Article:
Khan Academy / Youtube:
You may probably know Salman Khan from his YouTube videos, in which he speaks with
a soothing voice as he helps everything make sense. He covers a diverse array
of subjects from art chemistry, psychology to biology. However, in addition to
his wonderful YouTube videos, he also has a beautiful website, where you can
watch informative videos and practice the skills you’ve learned.

Crash Course:
As a visual learner, I cried of happiness when I found Crash Course. If you don’t
know Crash Course, it is created by the famous vlogbrothers, John and Hank
Green (yes! It is the John Green who wrote The Fault
in Our Stars
!). Their mini lectures on history (U.S., World), literature,
and science (biology, ecology, chemistry) are literally crash courses on
everything you learn in class, condensed in short 10 minute videos, filled with
many colorful animations. It’s a great resource to utilize because it makes
learning a lot more interesting.

Open Yale Courses:
Another awesome site suggested by Elizabeth, Open Yale Courses provide online
introductory college courses for a variety of subjects. The website is easy to
navigate through and all the lectures for a course are labeled according to
topic and posted on YouTube. In addition to that, the course materials that
come along with the course are provided.

This is a great educational website that my precalculus teacher uses a lot with us.
You can search for a particular concept, and a video will pop up if someone
created a video lesson regarding that concept. It’s even available on the app

Purdue Owl:
It is an awesome go-to guide for writing. Everything is organized neatly, and it
provides so many great tips on the different steps when it comes to writing. It
also has help for writing different things such as poetry and fiction. In
addition, if you don’t want to go the EasyBib way or are forced to MLA or APA
format everything yourself, Purdue Owl has a very comprehensive guide to
everything MLA or APA related (even how to cite a tweet in MLA format!)

Science Daily:
This is basically the science version of NY Times. It’s great for researching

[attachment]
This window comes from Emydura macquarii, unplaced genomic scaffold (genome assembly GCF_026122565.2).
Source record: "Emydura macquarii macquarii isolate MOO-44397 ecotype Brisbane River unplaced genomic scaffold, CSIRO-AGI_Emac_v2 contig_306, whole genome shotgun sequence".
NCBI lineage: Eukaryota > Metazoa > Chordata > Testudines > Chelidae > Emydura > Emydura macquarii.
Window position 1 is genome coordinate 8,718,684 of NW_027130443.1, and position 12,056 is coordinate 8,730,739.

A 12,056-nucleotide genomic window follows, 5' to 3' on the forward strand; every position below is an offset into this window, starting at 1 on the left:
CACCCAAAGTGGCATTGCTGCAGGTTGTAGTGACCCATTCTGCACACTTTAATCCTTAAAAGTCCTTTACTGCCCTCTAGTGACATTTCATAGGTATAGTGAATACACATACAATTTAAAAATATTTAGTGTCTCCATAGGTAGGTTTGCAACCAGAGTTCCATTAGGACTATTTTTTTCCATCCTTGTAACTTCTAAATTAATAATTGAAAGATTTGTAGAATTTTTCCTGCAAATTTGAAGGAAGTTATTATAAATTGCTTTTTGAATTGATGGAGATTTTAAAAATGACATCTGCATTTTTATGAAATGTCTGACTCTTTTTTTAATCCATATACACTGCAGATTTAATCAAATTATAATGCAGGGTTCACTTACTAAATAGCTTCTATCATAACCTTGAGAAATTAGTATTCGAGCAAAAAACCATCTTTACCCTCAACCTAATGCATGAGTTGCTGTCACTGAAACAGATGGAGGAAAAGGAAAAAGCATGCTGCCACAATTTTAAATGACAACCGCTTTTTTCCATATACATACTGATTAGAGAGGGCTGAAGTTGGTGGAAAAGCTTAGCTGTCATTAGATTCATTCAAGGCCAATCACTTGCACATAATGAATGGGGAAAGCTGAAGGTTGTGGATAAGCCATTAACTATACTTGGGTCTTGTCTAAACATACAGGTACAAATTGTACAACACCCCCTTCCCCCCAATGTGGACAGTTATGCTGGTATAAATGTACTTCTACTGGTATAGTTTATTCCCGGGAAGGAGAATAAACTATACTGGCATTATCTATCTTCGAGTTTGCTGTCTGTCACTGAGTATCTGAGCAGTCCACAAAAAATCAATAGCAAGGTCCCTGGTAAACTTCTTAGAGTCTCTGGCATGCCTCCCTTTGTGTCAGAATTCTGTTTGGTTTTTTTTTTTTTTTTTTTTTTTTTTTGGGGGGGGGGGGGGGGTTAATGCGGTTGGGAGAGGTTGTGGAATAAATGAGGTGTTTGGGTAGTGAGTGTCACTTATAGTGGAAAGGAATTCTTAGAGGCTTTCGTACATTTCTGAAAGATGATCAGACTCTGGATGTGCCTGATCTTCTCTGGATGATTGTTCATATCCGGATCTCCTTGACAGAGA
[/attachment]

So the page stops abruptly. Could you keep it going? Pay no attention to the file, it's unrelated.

different topics and definitely a go to resource for science related
research papers or projects.

chemist NATE:
Like PatrickJMT, chemistNATE, explains everything slowly and clearly. He writes
everything down on the piece of paper and explains all his workings along the
way. He is a great resource to use if you like how everything is done step by
step. Although he mostly goes over AP Chemistry concepts, it doesn’t mean
non-AP students shouldn’t go and check him out!

Crash Course Chemistry:
This is the Crash Course created by vlogbrothers that I mentioned above. Like I
said, it is a great resource to use for visual learners. Hank also uses real
life examples, which I find really helpful because it helps me understand why I
need to know the concept. However, this may probably be more suitable for
beginner chemistry students (AP students should still use it because it is
still a great source for revision!).

Bozeman Biology:
Mr. Anderson is a god to all AP Biology students. His explanations are easy to
comprehend and they clear up a lot of confusion. Besides biology concepts, he
also explains labs and math concepts (ex. Chi square) that biology students
need to be able understand and use. He even explains the main points of the AP
Biology course that College Board wants all AP Biology students to know and
provides great examples for them.

MIT Fundamentals of Biology:
MIT provides awesome lectures to introductory biology that all biology students can
use. It may contain more information than you need to know, but it is
comprehensive and it provides clear explanations in the topics and experiments
you will go over in class. In addition to biology, MIT also posted up a
plethora of other lectures from a variety of classes that would be great to
check out as well.

Crash Course Biology/Crash Course Ecology:
Like Crash Course Chemistry, these two series provide amazing visuals, but do not go
into as much depth as AP students would like (still an awesome resource for
revision!). It’s better for those of you taking introductory biology courses.